Biblical Holidays

Chanukah

While Chanukah is not a “Biblical Holiday”, it has become an important holiday in the Jewish world because of its association with the re-consecration of the Temple. Noachides are permitted to celebrate this holiday but not in exactly the same manner as a Jew. It is permissible for Noachides to light Chanukah candles but the blessings should not be made and the candles should not be set in a window or at the door as the Jews would do. Prayers for the return of the Temple and the worship at the Temple may be said.

Pesach (Passover)

Pesach is a celebration of freedom from slavery. It is recommended that the Noachides do a thorough house cleaning in remembrance of the slavery of the Hebrews in Egypt, the benefits of the exodus for the entire world, and a cleansing of bad habits. On the eve of the first day of Pesach, Noachides should have a festive meal including wine and matzah as a celebration of the exodus and the freedom of all people. A special emphasis on freedom for all is a special part of Pesach that should be observed by Noachides. Agreeing to purchase chametz from a Jew during Pesach can be a mitzvah Noachides may perform (speak with a local rabbi for more information). It is permissible for Noachides to attend a Seder but it is recommended that one contact the rabbi before attending to find out what restrictions may be placed upon the Noachides.

Rosh Hashanah

Rosh Hashanah is the day that G-d created mankind and is a day of introspection and a day of planning changes in one’s life for the next year. Noachides should spend the holiday in a time of reflection and introspection about oneself and one’s interaction with G-d and mankind. Noachides may recite certain prayers from the Machzor (speak with a local rabbi for more information). It is permissible for Noachides to attend services but it is recommended that one contact the rabbi before attending to find out what restrictions may be placed upon the Noachide.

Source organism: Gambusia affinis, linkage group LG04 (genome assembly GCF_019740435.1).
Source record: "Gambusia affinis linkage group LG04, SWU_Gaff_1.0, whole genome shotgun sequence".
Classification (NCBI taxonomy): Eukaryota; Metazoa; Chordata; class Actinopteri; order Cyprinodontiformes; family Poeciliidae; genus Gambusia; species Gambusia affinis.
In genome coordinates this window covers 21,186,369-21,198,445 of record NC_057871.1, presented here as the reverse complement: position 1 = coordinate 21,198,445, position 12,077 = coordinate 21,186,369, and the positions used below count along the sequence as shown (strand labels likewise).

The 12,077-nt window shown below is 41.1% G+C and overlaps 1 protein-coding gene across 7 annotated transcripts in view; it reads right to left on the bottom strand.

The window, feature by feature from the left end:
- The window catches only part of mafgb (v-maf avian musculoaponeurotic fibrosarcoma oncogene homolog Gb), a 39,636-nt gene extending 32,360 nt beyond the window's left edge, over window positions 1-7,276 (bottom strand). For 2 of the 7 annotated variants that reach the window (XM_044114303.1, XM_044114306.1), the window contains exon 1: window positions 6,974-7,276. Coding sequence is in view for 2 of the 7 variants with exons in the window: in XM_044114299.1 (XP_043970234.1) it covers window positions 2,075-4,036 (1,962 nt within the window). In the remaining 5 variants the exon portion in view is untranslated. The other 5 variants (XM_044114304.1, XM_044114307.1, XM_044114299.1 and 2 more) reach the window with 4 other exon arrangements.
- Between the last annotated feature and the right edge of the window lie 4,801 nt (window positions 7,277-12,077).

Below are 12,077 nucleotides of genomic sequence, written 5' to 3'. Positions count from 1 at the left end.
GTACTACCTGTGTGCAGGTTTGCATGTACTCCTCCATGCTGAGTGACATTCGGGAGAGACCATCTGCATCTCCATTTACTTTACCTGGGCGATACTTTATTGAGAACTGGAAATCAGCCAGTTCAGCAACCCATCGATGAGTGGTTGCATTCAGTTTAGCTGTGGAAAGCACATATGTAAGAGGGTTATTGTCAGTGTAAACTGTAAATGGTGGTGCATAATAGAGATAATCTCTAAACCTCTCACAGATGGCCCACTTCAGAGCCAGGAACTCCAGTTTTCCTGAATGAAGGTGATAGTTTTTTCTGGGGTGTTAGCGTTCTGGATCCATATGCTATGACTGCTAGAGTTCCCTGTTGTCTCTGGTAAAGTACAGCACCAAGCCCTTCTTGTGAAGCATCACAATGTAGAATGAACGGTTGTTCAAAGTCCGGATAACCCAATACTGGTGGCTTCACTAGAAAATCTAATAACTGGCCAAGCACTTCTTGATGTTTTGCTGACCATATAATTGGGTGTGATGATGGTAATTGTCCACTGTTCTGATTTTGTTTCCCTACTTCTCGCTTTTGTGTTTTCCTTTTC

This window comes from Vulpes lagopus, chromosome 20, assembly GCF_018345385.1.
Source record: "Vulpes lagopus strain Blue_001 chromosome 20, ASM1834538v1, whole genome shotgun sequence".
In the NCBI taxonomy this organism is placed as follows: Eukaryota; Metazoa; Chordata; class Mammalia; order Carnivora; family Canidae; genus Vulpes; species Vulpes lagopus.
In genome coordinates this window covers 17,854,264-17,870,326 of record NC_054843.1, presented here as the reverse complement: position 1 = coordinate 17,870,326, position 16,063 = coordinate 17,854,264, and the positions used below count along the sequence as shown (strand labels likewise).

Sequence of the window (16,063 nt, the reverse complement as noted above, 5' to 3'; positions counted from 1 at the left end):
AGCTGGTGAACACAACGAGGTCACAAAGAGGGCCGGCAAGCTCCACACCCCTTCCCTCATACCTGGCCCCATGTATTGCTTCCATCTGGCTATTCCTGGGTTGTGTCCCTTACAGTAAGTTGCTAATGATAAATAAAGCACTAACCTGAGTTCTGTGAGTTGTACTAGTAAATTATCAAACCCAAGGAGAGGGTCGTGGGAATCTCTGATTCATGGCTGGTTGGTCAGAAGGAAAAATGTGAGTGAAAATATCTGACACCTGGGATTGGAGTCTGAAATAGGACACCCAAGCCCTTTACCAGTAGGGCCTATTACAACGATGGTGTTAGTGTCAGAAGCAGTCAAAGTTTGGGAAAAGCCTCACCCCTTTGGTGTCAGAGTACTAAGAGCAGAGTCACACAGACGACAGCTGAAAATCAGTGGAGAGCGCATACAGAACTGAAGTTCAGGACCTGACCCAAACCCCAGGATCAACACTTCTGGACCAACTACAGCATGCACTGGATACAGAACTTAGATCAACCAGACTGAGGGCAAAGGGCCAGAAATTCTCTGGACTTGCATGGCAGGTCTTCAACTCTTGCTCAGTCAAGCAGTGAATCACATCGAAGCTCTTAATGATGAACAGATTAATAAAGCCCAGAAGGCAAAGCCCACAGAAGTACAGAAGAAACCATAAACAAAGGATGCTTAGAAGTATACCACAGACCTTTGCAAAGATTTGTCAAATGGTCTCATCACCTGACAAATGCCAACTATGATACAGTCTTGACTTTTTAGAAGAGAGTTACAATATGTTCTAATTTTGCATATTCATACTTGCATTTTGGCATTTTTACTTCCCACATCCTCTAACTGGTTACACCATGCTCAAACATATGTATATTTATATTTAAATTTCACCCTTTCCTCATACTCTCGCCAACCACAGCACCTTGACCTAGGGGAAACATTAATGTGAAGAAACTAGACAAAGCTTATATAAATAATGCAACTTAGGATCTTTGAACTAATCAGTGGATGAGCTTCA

Shavuot

Shavuot is a harvest festival that has become traditionally associated with the giving of Torah at Mount Sinai. Noachides should use this day as a time for Torah study – especially those sections dealing with the Noachide mitzvot. It is permissible for a Noachides to attend services but it is recommended that one contact the rabbi before attending to find out what restrictions may be placed upon the Noachides.

Sukkot

Sukkot is a harvest festival when the Jews and Noachides made a pilgrimage to the Temple in Jerusalem. In Zechariah, it is predicted that the Temple will be rebuilt during Sukkot and all nations will make a pilgrimage to Jerusalem. Noachides should use this time to study Torah, observe and celebrate nature, and celebrate with fellow Noachides. It is permissible for a Noachides to attend services but it is recommended that one contact the rabbi before attending to find out what restrictions may be placed upon the Noachides.

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Yom Kippur

Yom Kippur is a day set aside as a day to “afflict the soul,” to atone for the sins of the past year. Yom Kippur atones only for sins between man and G-d, not for sins against another person. To atone for sins against another person, you must first seek reconciliation with that person, righting the wrongs you committed against them. Noachides are not to fast on this day but the atonement for the sins is a responsibilty of Noachides on this day. Noachides may recite certain prayers from the Machzor(speak with a local rabbi for more information). It is permissible for Noachides to attend services but it is recommended that one contact the rabbi before attending to find out what restrictions may be placed upon the Noachide.

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